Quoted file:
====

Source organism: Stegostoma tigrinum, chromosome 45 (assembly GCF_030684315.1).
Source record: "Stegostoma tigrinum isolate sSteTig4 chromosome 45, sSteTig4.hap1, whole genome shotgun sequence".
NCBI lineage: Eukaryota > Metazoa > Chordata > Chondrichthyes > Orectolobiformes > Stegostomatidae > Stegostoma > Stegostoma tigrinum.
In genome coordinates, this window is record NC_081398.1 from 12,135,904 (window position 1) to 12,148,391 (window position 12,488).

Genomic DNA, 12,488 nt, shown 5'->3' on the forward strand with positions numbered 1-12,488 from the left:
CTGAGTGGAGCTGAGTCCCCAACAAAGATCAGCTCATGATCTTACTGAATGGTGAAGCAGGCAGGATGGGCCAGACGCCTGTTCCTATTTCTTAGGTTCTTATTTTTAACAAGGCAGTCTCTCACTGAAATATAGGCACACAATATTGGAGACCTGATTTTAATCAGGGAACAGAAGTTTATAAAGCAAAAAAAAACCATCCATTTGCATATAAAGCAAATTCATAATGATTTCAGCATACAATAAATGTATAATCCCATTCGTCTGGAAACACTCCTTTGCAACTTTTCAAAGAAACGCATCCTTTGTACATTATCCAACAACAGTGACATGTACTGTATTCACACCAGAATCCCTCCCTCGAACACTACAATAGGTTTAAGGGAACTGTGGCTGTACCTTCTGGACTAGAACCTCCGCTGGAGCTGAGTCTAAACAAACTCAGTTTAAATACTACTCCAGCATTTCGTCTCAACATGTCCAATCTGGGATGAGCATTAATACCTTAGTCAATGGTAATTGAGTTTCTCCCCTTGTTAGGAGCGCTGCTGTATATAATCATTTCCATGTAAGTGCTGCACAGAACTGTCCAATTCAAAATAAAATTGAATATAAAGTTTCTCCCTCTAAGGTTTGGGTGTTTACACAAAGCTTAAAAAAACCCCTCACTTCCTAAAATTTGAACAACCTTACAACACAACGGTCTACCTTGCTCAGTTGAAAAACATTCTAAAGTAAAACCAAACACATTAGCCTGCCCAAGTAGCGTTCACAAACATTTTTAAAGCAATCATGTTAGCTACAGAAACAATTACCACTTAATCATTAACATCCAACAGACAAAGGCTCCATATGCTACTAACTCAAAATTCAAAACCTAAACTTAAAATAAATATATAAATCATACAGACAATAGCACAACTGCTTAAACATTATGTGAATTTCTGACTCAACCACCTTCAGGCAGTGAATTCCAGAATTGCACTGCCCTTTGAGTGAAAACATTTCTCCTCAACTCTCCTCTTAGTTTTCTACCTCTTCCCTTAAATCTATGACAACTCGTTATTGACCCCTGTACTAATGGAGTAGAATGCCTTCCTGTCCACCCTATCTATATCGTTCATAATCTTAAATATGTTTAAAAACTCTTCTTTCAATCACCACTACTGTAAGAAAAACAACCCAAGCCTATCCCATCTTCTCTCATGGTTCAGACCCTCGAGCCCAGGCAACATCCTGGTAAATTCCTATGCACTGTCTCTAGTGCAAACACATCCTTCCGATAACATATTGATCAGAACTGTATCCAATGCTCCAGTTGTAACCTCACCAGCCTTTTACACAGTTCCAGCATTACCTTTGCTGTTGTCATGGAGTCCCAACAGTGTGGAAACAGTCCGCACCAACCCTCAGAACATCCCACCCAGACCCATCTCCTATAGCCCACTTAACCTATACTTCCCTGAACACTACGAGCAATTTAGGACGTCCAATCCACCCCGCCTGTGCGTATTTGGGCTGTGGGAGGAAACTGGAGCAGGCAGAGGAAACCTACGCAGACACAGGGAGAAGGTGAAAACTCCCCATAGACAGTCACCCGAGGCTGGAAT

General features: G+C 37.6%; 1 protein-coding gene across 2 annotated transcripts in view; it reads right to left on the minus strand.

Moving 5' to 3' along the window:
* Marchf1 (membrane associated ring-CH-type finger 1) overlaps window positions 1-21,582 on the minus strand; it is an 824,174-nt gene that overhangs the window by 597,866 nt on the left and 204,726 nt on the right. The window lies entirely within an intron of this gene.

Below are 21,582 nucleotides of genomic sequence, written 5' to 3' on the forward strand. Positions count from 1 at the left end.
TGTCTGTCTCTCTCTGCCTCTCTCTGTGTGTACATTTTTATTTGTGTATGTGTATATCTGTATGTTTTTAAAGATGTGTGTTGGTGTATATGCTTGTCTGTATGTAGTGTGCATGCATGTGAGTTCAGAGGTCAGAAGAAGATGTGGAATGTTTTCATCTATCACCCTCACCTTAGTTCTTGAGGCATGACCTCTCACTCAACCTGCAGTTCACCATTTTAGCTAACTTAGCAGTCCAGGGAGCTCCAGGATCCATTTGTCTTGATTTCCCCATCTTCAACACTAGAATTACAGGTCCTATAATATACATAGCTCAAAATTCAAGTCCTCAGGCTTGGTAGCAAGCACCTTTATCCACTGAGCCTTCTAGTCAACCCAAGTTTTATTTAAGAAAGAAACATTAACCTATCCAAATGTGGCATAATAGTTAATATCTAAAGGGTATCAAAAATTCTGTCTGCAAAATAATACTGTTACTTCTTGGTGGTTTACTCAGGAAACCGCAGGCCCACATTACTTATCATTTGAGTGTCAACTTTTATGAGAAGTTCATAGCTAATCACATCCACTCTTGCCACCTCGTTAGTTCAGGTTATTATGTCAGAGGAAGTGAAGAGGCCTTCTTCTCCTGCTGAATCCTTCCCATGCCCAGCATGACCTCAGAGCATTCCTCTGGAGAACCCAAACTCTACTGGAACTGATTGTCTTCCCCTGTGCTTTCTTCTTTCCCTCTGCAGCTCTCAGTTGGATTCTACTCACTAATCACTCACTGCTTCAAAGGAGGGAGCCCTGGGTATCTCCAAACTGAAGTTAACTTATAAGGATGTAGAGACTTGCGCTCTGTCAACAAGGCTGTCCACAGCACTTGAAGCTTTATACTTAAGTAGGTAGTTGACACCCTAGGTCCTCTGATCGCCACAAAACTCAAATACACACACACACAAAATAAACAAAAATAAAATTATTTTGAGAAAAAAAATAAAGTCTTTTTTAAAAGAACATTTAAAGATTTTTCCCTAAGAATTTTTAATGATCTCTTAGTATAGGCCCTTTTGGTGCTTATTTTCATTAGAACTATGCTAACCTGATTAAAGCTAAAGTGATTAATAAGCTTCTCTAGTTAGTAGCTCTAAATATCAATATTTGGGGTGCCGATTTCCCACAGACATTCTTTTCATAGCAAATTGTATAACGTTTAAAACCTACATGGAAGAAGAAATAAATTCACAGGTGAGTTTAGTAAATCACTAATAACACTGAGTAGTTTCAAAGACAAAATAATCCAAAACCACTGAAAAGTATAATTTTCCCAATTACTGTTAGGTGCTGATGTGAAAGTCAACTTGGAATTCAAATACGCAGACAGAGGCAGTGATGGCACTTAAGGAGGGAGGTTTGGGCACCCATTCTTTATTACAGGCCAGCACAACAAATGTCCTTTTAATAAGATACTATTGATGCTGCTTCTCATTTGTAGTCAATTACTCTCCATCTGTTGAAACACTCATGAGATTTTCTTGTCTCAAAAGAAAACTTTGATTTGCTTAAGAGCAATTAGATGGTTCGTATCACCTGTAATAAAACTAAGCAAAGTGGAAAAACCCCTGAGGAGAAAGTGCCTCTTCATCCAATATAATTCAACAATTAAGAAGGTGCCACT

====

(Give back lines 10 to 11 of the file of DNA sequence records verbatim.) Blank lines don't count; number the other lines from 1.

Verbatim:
Below are 21,582 nucleotides of genomic sequence, written 5' to 3' on the forward strand. Positions count from 1 at the left end.
TGTCTGTCTCTCTCTGCCTCTCTCTGTGTGTACATTTTTATTTGTGTATGTGTATATCTGTATGTTTTTAAAGATGTGTGTTGGTGTATATGCTTGTCTGTATGTAGTGTGCATGCATGTGAGTTCAGAGGTCAGAAGAAGATGTGGAATGTTTTCATCTATCACCCTCACCTTAGTTCTTGAGGCATGACCTCTCACTCAACCTGCAGTTCACCATTTTAGCTAACTTAGCAGTCCAGGGAGCTCCAGGATCCATTTGTCTTGATTTCCCCATCTTCAACACTAGAATTACAGGTCCTATAATATACATAGCTCAAAATTCAAGTCCTCAGGCTTGGTAGCAAGCACCTTTATCCACTGAGCCTTCTAGTCAACCCAAGTTTTATTTAAGAAAGAAACATTAACCTATCCAAATGTGGCATAATAGTTAATATCTAAAGGGTATCAAAAATTCTGTCTGCAAAATAATACTGTTACTTCTTGGTGGTTTACTCAGGAAACCGCAGGCCCACATTACTTATCATTTGAGTGTCAACTTTTATGAGAAGTTCATAGCTAATCACATCCACTCTTGCCACCTCGTTAGTTCAGGTTATTATGTCAGAGGAAGTGAAGAGGCCTTCTTCTCCTGCTGAATCCTTCCCATGCCCAGCATGACCTCAGAGCATTCCTCTGGAGAACCCAAACTCTACTGGAACTGATTGTCTTCCCCTGTGCTTTCTTCTTTCCCTCTGCAGCTCTCAGTTGGATTCTACTCACTAATCACTCACTGCTTCAAAGGAGGGAGCCCTGGGTATCTCCAAACTGAAGTTAACTTATAAGGATGTAGAGACTTGCGCTCTGTCAACAAGGCTGTCCACAGCACTTGAAGCTTTATACTTAAGTAGGTAGTTGACACCCTAGGTCCTCTGATCGCCACAAAACTCAAATACACACACACACAAAATAAACAAAAATAAAATTATTTTGAGAAAAAAAATAAAGTCTTTTTTAAAAGAACATTTAAAGATTTTTCCCTAAGAATTTTTAATGATCTCTTAGTATAGGCCCTTTTGGTGCTTATTTTCATTAGAACTATGCTAACCTGATTAAAGCTAAAGTGATTAATAAGCTTCTCTAGTTAGTAGCTCTAAATATCAATATTTGGGGTGCCGATTTCCCACAGACATTCTTTTCATAGCAAATTGTATAACGTTTAAAACCTACATGGAAGAAGAAATAAATTCACAGGTGAGTTTAGTAAATCACTAATAACACTGAGTAGTTTCAAAGACAAAATAATCCAAAACCACTGAAAAGTATAATTTTCCCAATTACTGTTAGGTGCTGATGTGAAAGTCAACTTGGAATTCAAATACGCAGACAGAGGCAGTGATGGCACTTAAGGAGGGAGGTTTGGGCACCCATTCTTTATTACAGGCCAGCACAACAAATGTCCTTTTAATAAGATACTATTGATGCTGCTTCTCATTTGTAGTCAATTACTCTCCATCTGTTGAAACACTCATGAGATTTTCTTGTCTCAAAAGAAAACTTTGATTTGCTTAAGAGCAATTAGATGGTTCGTATCACCTGTAATAAAACTAAGCAAAGTGGAAAAACCCCTGAGGAGAAAGTGCCTCTTCATCCAATATAATTCAACAATTAAGAAGGTGCCACT